Thailand has one of the most vibrant nightlife scenes. If you’re a party animal, Bangkok, Pattaya, and Phuket all offer ample options for crazy mid-night parties. The walking street of Pattaya is one such famous place. The beach clubs and bars in Phuket are also very popular. Phuket has special bars called Go-Go bars. They are basically strip-clubs. Be careful while travelling with your family and with friends, it can become quite awkward in these places.
Siam Niramit Show
One very interesting way of spending your evening in Thailand is to watch the Siam Niramit Show. You can watch this show in Bangkok as well as Phuket. It is a 90 min show about the history and culture of Thailand. It is performed daily on a very large stage with spectacular special effects and over 100 performers. All dressed in fancy outfits. The show ticket is 1500 TBH (1900 with dinner). Even if the cost seems a bit high, I highly recommend this show. It’s totally worth it. If possible, try going for the Bangkok show than Phuket.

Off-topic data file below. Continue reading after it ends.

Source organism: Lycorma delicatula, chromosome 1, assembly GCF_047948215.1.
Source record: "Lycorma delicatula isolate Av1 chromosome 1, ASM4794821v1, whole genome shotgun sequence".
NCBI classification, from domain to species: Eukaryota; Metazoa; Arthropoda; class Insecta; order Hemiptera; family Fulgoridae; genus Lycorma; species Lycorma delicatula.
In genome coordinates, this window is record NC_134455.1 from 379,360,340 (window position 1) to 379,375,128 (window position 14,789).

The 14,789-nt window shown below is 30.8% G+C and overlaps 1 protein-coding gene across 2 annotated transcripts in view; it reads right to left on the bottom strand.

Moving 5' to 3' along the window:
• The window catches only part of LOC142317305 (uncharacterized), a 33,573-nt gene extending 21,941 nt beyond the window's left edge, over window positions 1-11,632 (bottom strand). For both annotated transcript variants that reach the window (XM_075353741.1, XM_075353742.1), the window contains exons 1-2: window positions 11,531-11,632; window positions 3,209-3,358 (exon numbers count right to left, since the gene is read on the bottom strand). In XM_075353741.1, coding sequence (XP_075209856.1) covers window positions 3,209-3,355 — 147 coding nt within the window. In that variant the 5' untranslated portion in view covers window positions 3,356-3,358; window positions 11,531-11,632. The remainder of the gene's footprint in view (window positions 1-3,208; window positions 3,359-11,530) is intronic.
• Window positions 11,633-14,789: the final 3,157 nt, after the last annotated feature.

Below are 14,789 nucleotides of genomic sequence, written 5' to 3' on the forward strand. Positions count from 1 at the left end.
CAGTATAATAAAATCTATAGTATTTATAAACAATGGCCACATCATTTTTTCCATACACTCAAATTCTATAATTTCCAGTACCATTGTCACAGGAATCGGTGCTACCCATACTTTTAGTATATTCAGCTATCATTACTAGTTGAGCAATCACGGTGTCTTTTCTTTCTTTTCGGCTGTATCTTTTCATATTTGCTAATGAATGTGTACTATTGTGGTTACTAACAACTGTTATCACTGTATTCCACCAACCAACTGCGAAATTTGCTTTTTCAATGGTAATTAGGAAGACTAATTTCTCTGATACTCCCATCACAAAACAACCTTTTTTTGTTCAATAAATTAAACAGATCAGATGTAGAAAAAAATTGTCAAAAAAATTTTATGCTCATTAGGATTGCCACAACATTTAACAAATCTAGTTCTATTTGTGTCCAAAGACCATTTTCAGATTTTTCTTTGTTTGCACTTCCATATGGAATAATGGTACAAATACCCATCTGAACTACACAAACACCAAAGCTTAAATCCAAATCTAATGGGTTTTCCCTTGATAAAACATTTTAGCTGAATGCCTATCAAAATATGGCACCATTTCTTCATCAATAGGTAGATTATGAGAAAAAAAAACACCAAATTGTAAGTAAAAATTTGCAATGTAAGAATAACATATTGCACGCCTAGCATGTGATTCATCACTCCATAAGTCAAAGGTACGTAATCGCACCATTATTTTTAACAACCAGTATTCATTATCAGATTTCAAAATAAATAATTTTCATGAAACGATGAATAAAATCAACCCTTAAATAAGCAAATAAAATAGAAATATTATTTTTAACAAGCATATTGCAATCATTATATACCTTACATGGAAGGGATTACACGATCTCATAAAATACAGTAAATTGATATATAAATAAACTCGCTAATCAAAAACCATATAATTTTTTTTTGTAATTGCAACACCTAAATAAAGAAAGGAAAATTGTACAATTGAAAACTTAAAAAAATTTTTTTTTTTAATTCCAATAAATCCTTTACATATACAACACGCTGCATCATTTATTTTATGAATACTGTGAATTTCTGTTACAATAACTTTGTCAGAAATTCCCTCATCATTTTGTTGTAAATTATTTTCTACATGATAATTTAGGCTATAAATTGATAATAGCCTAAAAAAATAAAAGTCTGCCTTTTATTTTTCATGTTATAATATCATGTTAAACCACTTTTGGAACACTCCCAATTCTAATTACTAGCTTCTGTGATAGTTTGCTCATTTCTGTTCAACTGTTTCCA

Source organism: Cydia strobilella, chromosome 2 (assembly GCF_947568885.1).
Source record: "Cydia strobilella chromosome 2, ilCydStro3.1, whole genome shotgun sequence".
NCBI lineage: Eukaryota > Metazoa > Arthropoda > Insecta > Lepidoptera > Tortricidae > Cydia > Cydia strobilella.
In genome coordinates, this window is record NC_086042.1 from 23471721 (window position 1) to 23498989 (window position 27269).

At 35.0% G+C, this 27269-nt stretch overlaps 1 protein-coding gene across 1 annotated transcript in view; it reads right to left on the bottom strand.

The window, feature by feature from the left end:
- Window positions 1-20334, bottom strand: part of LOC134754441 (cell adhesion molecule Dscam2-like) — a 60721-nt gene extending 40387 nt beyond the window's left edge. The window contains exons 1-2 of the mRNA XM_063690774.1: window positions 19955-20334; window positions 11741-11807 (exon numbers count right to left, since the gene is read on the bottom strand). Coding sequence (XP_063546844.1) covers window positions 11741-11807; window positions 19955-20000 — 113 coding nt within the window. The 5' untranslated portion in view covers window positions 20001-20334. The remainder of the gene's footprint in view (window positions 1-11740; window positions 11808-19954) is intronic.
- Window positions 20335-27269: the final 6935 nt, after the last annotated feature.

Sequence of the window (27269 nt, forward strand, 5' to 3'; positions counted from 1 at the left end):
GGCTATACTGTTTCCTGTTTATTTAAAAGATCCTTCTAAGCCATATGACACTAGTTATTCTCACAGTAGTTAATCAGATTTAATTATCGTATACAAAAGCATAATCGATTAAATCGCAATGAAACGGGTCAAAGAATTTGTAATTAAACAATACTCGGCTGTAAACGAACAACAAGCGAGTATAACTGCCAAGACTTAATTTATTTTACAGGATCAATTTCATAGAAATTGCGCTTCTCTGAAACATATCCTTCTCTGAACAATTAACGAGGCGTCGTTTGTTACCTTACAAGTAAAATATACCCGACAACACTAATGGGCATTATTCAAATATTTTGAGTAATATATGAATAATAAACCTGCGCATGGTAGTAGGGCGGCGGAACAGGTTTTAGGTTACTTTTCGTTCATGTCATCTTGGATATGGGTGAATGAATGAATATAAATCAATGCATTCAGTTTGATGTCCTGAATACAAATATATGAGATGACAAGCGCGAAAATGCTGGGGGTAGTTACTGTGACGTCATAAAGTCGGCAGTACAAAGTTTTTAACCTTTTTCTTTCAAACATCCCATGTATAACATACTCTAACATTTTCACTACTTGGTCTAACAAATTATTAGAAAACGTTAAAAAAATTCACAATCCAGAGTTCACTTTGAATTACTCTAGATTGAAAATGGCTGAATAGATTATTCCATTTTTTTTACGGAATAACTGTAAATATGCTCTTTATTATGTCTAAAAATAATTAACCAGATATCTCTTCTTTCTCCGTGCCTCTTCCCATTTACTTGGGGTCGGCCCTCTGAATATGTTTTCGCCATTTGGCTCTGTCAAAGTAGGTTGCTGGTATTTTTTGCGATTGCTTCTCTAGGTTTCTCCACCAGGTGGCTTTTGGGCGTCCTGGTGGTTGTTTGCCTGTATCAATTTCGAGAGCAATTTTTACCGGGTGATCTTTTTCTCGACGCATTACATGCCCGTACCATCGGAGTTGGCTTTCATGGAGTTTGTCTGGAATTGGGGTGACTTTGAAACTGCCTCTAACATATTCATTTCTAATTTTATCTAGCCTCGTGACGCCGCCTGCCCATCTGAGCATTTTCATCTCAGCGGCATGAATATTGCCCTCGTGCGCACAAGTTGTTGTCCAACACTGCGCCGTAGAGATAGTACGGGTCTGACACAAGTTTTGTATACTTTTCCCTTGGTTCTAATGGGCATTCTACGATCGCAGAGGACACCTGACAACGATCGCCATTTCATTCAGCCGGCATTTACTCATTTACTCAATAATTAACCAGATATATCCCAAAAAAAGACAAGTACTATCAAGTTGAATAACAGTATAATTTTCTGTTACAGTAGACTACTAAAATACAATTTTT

Cities to visit
Thailand has a lot to offer and comprises of many vastly different regions. You should plan your itinerary carefully depending upon the duration of your visit and the things you’re looking to do or experience. Bangkok has a bustling city charm with lots to eat, shop and explore. Pattaya and Phuket are the party goers destination with happening beaches. If you’re looking for calm and peaceful beach time with turquoise waters and being closer to nature, you should explore the multitude of islands of the Krabi province.
I hope this guide will be useful for you in planning your Thailand trip. If you have any questions or suggestions, do let me know in the comments below.